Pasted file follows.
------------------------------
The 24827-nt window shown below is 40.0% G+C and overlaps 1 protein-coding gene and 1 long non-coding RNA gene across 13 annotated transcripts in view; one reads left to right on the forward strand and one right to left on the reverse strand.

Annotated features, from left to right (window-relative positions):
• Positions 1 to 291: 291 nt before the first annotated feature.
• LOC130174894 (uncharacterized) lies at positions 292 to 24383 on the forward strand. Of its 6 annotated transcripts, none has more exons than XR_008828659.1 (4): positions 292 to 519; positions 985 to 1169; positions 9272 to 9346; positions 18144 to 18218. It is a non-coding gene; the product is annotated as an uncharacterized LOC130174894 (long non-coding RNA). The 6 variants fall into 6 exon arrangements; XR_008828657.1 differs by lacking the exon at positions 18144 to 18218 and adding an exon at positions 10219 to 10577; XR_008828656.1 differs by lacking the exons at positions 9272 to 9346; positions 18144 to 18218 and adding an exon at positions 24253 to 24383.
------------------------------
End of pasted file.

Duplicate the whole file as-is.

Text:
The 24827-nt window shown below is 40.0% G+C and overlaps 1 protein-coding gene and 1 long non-coding RNA gene across 13 annotated transcripts in view; one reads left to right on the forward strand and one right to left on the reverse strand.

Annotated features, from left to right (window-relative positions):
• Positions 1 to 291: 291 nt before the first annotated feature.
• LOC130174894 (uncharacterized) lies at positions 292 to 24383 on the forward strand. Of its 6 annotated transcripts, none has more exons than XR_008828659.1 (4): positions 292 to 519; positions 985 to 1169; positions 9272 to 9346; positions 18144 to 18218. It is a non-coding gene; the product is annotated as an uncharacterized LOC130174894 (long non-coding RNA). The 6 variants fall into 6 exon arrangements; XR_008828657.1 differs by lacking the exon at positions 18144 to 18218 and adding an exon at positions 10219 to 10577; XR_008828656.1 differs by lacking the exons at positions 9272 to 9346; positions 18144 to 18218 and adding an exon at positions 24253 to 24383.